EDMONTON — It takes a village to raise a high draft pick.
And so the Edmonton Oilers, in search of a veteran third-line centre and a player to help Jesse Puljujarvi find his NHL legs, landed on Kyle Turris, a former No. 3 overall draft pick who knows exactly what Puljujarvi is going through — because he lived it.
A year ago, GM Ken Holland told me that he’d like to put Puljujarvi beside a smart, veteran centreman for an entire season, giving the young Finn a chance to learn the things he’s struggled with through his young NHL career. Puljujarvi ended up in Finland instead, but the wily GM hung on to the asset, and now we’ll watch his plan play out, with Puljujarvi returning to Edmonton on a two-year deal.
He has spent every minute of this training camp beside the 31-year-old Turris, a sneaky-good signing who is getting $1.65 annually from the Oilers — and another $2 million from his buy-out by Nashville.
“It really reminds me of myself when I was younger,” said Turris, who is all-in on playing mentor to the lanky Finn, paying back the hockey world for all the help he had when he arrived in Phoenix a decade ago. “I didn’t have a great start to my career, and you do things to try and put yourself into positions where you think you’re going to have success. And when it doesn’t go your way you get frustrated and down on yourself.
“Just having that second opportunity, in my case it was career-changing.”
Truth be told, it won’t just be Turris who gets the credit if Puljujarvi becomes a player. The 22-year-old will hear a bunch of voices this year through his centreman, most notably the Hall of Fame Ottawa Senator, Daniel Alfredsson.
“I had a bunch of guys (who helped),” Turris said, starting with current Oilers head coach Dave Tippett. “Tipp played a big role in helping me when I was young. He was honest with me and helped me work on what I had to get better at. Shane Doan helped me. When I got to Ottawa, Jason Spezza was great. But the one guy who really helped me out a ton was Daniel Alfredsson.
“The way he would talk to me and walk me through things — just his perspective on things — really helped me as a person and a player, helping me to have the kind of career that I wanted to have.”
Tippett recalls Turris joining a bankrupt Phoenix Coyotes team where the instructions were to play the veterans and try to win some games. There was no money, and not much of a plan.
“He was a young player, a high draft pick, big expectations, and the mindset was to go with more experienced guys,” Tippett said. “The young players kind of took a step back.”
It’s ironic that the two would reunite in Edmonton, and that the student would become the teacher.
“I look at Kyle now, the maturity and leadership he brings to a team… It’s amazing,” marvelled Tippett. “He’s kind of taken Jesse under his wing a bit, and it’s great to see.”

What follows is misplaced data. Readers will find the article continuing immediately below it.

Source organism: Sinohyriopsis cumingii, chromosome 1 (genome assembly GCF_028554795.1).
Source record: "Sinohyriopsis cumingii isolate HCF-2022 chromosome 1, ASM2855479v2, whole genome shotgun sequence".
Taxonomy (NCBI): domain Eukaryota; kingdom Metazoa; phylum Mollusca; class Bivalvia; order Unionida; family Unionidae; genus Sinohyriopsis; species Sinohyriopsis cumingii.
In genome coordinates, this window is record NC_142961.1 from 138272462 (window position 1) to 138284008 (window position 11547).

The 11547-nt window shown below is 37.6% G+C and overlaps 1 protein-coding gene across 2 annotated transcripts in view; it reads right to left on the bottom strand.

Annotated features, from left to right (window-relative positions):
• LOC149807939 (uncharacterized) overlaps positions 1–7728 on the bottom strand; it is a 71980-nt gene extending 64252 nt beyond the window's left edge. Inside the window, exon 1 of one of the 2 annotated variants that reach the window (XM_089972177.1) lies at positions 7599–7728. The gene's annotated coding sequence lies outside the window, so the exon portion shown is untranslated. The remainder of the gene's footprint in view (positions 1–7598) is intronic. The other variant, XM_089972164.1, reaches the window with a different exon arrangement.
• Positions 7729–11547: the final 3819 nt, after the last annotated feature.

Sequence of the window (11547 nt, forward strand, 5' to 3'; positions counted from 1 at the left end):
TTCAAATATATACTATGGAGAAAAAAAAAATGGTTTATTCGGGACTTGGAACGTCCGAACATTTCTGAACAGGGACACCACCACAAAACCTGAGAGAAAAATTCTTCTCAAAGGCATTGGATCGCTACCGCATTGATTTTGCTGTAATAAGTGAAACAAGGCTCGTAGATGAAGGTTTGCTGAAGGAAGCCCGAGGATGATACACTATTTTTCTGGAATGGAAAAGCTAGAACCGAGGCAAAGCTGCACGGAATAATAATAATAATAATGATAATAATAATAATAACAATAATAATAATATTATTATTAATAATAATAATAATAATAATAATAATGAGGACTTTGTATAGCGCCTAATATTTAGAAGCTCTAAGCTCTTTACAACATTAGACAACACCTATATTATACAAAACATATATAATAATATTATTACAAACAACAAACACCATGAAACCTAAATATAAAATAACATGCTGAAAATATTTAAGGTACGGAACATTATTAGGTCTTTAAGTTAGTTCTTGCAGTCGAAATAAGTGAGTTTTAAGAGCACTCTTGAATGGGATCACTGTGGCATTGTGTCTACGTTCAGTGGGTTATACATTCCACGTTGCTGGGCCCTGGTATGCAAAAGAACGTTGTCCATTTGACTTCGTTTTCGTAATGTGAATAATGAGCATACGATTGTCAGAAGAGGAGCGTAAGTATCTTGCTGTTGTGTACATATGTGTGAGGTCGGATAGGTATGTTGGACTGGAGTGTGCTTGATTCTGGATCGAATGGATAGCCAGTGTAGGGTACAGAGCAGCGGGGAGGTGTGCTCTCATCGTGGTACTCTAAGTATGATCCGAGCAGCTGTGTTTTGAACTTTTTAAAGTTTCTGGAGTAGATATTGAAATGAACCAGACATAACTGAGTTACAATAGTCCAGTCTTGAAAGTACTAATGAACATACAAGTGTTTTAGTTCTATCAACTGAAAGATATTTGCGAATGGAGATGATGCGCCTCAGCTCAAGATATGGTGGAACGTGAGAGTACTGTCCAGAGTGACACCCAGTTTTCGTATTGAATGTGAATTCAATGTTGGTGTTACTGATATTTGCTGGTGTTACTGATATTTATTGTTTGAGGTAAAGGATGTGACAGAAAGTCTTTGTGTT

Turris is confident that he can help polish the diamond that is Puljujarvi, a true specimen who just needs to learn the NHL game.
“He’s a great player. Big, strong, fast, great shot… He looks to make plays,” Turris said. “He’s very humble. A down-to-earth and happy kid. He’s got to keep that confidence, and I’m going to help him do that.”
A few lineup shifts for Thursday’s scrimmage, with Dominik Kahun taking the left wing spot next to Leon Draisaitl for the first time.
Tyler Ennis stayed on a potential fourth line with Jujhar Khaira and Alex Chiasson, while Evan Bouchard and Tyson Barrie swapped D partners.
As for the rest of camp, here’s how Tippett sees it shaking down: “We’ll do a special teams day (Saturday), take Sunday off, and then we’ll come in and do two normal practices like you would before a game on Monday and Tuesday.”
The Vancouver Canucks visit on Wednesday and Thursday, with Montreal coming for games Saturday and Monday.
We hear that old hockey cliché about trying to get better every day from player after player. But how does Connor McDavid try to get better?
We asked him for some specifics.
“Offensively, I think I check off most of the boxes there. Defensively is where it’s at,” McDavid said. “It’s the little things: stopping on pucks; winning battles; hounding pucks on the forecheck; getting involved in battles; winning faceoffs.”
McDavid has been lethal at this camp, with two goals on Thursday and another one Friday.
Friday filth from Captain Connor. pic.twitter.com/HHbfARfN8w
— Edmonton Oilers (@EdmontonOilers) January 8, 2021
There was never any doubt that McDavid would eventually focus down on the finer defensive elements of the game at some point in his career, the way Sidney Crosby did, and Steve Yzerman before him. McDavid appears to be there now, and we’ll predict that he’ll approach the 50 per cent mark in the faceoff circle this season.
Last season was McDavid’s best at 47.8 per cent in the circle, but his career mark is 44 per cent.
“I’ve liked in the last couple of scrimmages — beside (Turris) and his foot move — where my faceoffs have been. I can’t seem to figure him out, but I’m just bearing down and rounding out my game,” said McDavid. “The speed’s always going to be there, the offensive instincts.
“(It’s about) rounding out that game and being solid all over the ice.”